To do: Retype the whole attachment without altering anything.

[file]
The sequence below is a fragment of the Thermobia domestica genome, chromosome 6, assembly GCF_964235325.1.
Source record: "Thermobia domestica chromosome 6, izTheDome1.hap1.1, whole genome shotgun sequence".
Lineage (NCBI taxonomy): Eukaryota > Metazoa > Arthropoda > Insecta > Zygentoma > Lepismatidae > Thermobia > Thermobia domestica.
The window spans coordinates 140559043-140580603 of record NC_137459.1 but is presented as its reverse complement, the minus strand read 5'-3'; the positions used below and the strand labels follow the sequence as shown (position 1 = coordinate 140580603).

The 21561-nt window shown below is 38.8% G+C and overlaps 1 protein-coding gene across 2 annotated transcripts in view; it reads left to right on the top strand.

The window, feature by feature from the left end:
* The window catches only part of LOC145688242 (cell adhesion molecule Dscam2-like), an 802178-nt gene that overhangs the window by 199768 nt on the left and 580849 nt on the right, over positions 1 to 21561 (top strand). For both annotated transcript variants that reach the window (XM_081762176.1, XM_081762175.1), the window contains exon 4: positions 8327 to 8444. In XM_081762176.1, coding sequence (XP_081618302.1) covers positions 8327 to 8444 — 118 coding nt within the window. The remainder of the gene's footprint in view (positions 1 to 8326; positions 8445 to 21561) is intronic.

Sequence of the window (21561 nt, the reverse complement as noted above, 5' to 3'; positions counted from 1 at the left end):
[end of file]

The sequence below is a fragment of the Thermobia domestica genome, chromosome 6, assembly GCF_964235325.1.
Source record: "Thermobia domestica chromosome 6, izTheDome1.hap1.1, whole genome shotgun sequence".
Lineage (NCBI taxonomy): Eukaryota > Metazoa > Arthropoda > Insecta > Zygentoma > Lepismatidae > Thermobia > Thermobia domestica.
The window spans coordinates 140559043-140580603 of record NC_137459.1 but is presented as its reverse complement, the minus strand read 5'-3'; the positions used below and the strand labels follow the sequence as shown (position 1 = coordinate 140580603).

The 21561-nt window shown below is 38.8% G+C and overlaps 1 protein-coding gene across 2 annotated transcripts in view; it reads left to right on the top strand.

The window, feature by feature from the left end:
* The window catches only part of LOC145688242 (cell adhesion molecule Dscam2-like), an 802178-nt gene that overhangs the window by 199768 nt on the left and 580849 nt on the right, over positions 1 to 21561 (top strand). For both annotated transcript variants that reach the window (XM_081762176.1, XM_081762175.1), the window contains exon 4: positions 8327 to 8444. In XM_081762176.1, coding sequence (XP_081618302.1) covers positions 8327 to 8444 — 118 coding nt within the window. The remainder of the gene's footprint in view (positions 1 to 8326; positions 8445 to 21561) is intronic.

Sequence of the window (21561 nt, the reverse complement as noted above, 5' to 3'; positions counted from 1 at the left end):